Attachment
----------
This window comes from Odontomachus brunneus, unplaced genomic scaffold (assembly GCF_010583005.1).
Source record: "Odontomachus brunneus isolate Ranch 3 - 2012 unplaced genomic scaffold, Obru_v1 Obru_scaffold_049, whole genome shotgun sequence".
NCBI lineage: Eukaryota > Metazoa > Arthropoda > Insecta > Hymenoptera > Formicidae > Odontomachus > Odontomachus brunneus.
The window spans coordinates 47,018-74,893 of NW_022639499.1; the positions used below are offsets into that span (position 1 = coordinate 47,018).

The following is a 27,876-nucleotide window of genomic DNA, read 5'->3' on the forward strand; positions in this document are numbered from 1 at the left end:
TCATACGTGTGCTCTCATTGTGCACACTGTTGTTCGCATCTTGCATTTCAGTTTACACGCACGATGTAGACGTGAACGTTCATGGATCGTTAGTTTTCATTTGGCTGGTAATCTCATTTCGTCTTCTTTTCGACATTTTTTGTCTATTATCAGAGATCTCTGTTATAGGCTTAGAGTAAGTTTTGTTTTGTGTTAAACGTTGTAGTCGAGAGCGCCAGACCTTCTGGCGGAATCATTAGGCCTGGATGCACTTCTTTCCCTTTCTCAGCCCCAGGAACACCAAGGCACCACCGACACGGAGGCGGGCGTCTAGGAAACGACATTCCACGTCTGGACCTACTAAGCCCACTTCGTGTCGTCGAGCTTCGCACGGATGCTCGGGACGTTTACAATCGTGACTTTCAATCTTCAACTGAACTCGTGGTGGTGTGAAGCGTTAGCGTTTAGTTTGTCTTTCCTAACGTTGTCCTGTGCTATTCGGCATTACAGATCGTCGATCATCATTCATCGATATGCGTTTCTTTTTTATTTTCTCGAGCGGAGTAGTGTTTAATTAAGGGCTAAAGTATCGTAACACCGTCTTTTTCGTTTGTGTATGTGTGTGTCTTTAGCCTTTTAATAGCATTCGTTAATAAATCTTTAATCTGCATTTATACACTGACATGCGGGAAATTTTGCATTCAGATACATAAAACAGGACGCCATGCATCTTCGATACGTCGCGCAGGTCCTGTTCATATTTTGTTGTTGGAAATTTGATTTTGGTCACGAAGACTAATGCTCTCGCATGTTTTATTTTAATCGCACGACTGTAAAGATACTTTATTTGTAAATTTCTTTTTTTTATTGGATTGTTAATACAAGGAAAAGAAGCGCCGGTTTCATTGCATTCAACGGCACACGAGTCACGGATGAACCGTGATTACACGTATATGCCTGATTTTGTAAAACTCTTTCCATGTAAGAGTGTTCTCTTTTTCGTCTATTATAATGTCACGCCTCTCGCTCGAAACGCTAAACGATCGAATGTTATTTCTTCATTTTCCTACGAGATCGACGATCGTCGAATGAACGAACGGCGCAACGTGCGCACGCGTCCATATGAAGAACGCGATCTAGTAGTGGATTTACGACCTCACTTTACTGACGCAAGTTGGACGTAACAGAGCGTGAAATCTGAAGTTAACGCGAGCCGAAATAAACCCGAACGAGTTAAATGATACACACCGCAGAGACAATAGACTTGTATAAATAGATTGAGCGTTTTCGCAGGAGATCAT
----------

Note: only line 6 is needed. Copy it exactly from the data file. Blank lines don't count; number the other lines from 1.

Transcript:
TCATACGTGTGCTCTCATTGTGCACACTGTTGTTCGCATCTTGCATTTCAGTTTACACGCACGATGTAGACGTGAACGTTCATGGATCGTTAGTTTTCATTTGGCTGGTAATCTCATTTCGTCTTCTTTTCGACATTTTTTGTCTATTATCAGAGATCTCTGTTATAGGCTTAGAGTAAGTTTTGTTTTGTGTTAAACGTTGTAGTCGAGAGCGCCAGACCTTCTGGCGGAATCATTAGGCCTGGATGCACTTCTTTCCCTTTCTCAGCCCCAGGAACACCAAGGCACCACCGACACGGAGGCGGGCGTCTAGGAAACGACATTCCACGTCTGGACCTACTAAGCCCACTTCGTGTCGTCGAGCTTCGCACGGATGCTCGGGACGTTTACAATCGTGACTTTCAATCTTCAACTGAACTCGTGGTGGTGTGAAGCGTTAGCGTTTAGTTTGTCTTTCCTAACGTTGTCCTGTGCTATTCGGCATTACAGATCGTCGATCATCATTCATCGATATGCGTTTCTTTTTTATTTTCTCGAGCGGAGTAGTGTTTAATTAAGGGCTAAAGTATCGTAACACCGTCTTTTTCGTTTGTGTATGTGTGTGTCTTTAGCCTTTTAATAGCATTCGTTAATAAATCTTTAATCTGCATTTATACACTGACATGCGGGAAATTTTGCATTCAGATACATAAAACAGGACGCCATGCATCTTCGATACGTCGCGCAGGTCCTGTTCATATTTTGTTGTTGGAAATTTGATTTTGGTCACGAAGACTAATGCTCTCGCATGTTTTATTTTAATCGCACGACTGTAAAGATACTTTATTTGTAAATTTCTTTTTTTTATTGGATTGTTAATACAAGGAAAAGAAGCGCCGGTTTCATTGCATTCAACGGCACACGAGTCACGGATGAACCGTGATTACACGTATATGCCTGATTTTGTAAAACTCTTTCCATGTAAGAGTGTTCTCTTTTTCGTCTATTATAATGTCACGCCTCTCGCTCGAAACGCTAAACGATCGAATGTTATTTCTTCATTTTCCTACGAGATCGACGATCGTCGAATGAACGAACGGCGCAACGTGCGCACGCGTCCATATGAAGAACGCGATCTAGTAGTGGATTTACGACCTCACTTTACTGACGCAAGTTGGACGTAACAGAGCGTGAAATCTGAAGTTAACGCGAGCCGAAATAAACCCGAACGAGTTAAATGATACACACCGCAGAGACAATAGACTTGTATAAATAGATTGAGCGTTTTCGCAGGAGATCAT